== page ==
Goal: to make dreams come true;
Greatest fear: unintended negative consequences;
Strategy: develop a vision and live by it;
Weakness: becoming manipulative;
Talent: finding win-win solutions.

3. The Outlaw

Motto: “Rules are made to be broken.”
Core desire: revenge or revolution;
Goal: to overturn what isn’t working;
Greatest fear: to be powerless or ineffectual;
Strategy: disrupt, destroy, or shock;
Weakness: crossing over to the dark side, crime;
Talent: outrageousness, radical freedom.

4. The Everyman

Motto: “All men and women are created equal.”
Core Desire: connecting with others;
Goal: to belong;
Greatest fear: to be left out or to stand out from the crowd;
Strategy: develop ordinary solid virtues, be down to earth, the common touch;
Weakness: losing one’s own self in an effort to blend in or for the sake of superficial relationships;
Talent: realism, empathy, lack of pretense.

5. The Jester

Motto: “You only live once.”
Core desire: to live in the moment with full enjoyment;
Goal: to have a great time and lighten up the world;
Greatest fear: being bored or boring others;
Strategy: play, make jokes, be funny;
Weakness: frivolity, wasting time;
Talent: joy.

6. The Lover

Motto: “You’re the only one.”
Core desire: intimacy and experience;
Goal: being in a relationship with the people, work and surroundings they love;
Greatest fear: being alone, a wallflower, unwanted, unloved;
Strategy: to become more and more physically and emotionally attractive;
Weakness: outward-directed desire to please others at risk of losing own identity;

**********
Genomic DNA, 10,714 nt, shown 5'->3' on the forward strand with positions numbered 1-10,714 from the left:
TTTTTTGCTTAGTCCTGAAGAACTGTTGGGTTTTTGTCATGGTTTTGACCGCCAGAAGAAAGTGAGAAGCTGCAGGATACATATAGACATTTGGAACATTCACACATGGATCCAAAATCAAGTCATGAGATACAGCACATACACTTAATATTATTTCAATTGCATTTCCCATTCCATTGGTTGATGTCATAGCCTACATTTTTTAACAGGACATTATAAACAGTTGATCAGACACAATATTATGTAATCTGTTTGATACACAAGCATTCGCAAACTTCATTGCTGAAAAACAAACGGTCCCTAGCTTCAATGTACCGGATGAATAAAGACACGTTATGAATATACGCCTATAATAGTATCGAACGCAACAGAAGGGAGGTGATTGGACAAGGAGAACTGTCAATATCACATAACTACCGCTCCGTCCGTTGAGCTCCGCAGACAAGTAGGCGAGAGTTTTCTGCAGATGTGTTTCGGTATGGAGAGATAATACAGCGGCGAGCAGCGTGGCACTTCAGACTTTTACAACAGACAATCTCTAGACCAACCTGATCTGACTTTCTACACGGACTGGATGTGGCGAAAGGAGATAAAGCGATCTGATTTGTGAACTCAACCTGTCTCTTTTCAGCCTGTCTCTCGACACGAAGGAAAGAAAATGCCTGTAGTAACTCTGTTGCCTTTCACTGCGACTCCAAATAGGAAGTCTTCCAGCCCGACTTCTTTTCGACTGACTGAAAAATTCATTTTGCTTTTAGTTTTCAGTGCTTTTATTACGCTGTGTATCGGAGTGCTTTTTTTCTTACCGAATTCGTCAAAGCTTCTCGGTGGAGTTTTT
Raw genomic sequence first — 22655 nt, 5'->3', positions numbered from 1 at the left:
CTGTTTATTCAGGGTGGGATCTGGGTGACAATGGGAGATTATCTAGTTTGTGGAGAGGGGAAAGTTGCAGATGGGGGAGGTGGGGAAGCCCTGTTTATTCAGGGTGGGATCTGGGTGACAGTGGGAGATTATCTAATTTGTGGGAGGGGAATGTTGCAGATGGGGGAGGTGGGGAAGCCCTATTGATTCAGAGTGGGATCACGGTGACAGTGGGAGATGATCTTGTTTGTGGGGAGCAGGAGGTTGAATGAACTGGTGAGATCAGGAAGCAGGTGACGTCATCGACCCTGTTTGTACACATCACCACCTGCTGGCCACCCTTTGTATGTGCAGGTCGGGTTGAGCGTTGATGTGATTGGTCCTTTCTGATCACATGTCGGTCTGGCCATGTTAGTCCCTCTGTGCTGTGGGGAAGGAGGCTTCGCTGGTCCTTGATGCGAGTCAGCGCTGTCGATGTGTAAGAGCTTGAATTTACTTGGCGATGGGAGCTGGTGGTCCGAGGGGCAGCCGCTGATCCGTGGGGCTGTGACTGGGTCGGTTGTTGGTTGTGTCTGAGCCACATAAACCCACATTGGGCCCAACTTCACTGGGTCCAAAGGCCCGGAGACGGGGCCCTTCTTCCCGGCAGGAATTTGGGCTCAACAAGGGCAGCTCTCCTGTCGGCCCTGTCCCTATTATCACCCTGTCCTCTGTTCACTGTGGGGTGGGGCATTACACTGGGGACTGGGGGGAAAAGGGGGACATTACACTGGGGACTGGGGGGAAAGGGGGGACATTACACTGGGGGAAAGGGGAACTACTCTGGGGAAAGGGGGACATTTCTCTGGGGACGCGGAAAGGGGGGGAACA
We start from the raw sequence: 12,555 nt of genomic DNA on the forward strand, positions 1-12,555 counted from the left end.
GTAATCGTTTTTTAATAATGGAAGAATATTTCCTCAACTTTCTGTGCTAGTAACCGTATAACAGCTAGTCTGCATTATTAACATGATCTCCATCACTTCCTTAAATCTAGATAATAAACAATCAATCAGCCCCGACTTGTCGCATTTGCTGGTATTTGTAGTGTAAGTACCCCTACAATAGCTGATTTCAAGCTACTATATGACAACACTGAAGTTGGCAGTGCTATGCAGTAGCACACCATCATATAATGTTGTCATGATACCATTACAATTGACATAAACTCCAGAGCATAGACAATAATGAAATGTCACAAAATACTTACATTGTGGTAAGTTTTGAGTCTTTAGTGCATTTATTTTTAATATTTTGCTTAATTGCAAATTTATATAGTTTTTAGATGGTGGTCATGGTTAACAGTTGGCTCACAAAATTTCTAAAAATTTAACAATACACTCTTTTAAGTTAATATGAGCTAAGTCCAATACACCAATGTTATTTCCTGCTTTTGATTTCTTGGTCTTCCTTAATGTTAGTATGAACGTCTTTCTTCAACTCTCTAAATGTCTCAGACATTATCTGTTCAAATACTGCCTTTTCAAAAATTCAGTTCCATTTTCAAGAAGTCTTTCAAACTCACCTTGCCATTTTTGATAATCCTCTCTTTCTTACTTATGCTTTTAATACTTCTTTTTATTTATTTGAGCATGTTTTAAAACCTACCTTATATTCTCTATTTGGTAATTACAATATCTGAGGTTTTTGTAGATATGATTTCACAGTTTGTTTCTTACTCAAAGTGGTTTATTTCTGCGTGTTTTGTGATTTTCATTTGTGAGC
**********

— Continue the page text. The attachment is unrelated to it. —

Talent: passion, gratitude, appreciation, and commitment.

7. The Innocent

Motto: “Free to be you and me.”
Core desire: to get to paradise;
Goal: to be happy;
Greatest fear: to be punished for doing something bad or wrong;
Strategy: to do things right;
Weakness: boring for all their naive innocence;
Talent: faith and optimism.

8. The Sage

Motto: “The truth will set you free.”
Core desire: to find the truth;
Goal: to use intelligence and analysis to understand the world;
Biggest fear: being duped, misled or ignorance;
Strategy: seeking out information and knowledge; self-reflection and understanding thought processes;
Weakness: can study details forever and never act;
Talent: wisdom, intelligence.

9. The Explorer

Motto: “Don’t fence me in.”
Core desire: the freedom to find out who you are through exploring the world;
Goal: to experience a better, more authentic, more fulfilling life;
Biggest fear: getting trapped, conformity, and inner emptiness;
Strategy: journey, seeking out and experiencing new things, escape from boredom;
Weakness: aimless wandering, becoming a misfit;
Talent: autonomy, ambition, being true to one’s soul.

10. The Caregiver

Motto: “Love your neighbor as yourself.”
Core desire: to protect and care for others;
Goal: to help others;
Greatest fear: selfishness and ingratitude;
Strategy: doing things for others;
Weakness: martyrdom and being exploited;
Talent: compassion, generosity.

11. The Ruler

Motto: “Power isn’t everything, it’s the only thing.”
Core desire: control;
Goal: create a prosperous, successful family or community;
Strategy: exercise power;
Greatest fear: chaos, being overthrown;
Weakness: being authoritarian, unable to delegate;
Talent: responsibility, leadership.

12. The Creator

Motto: “If you can imagine it, it can be done.”
Core desire: to create things of enduring value;
Goal: to realize a vision;
Greatest fear: mediocre vision or execution;
Strategy: develop artistic control and skill;
Weakness: perfectionism, bad solutions;
Talent: creativity and imagination.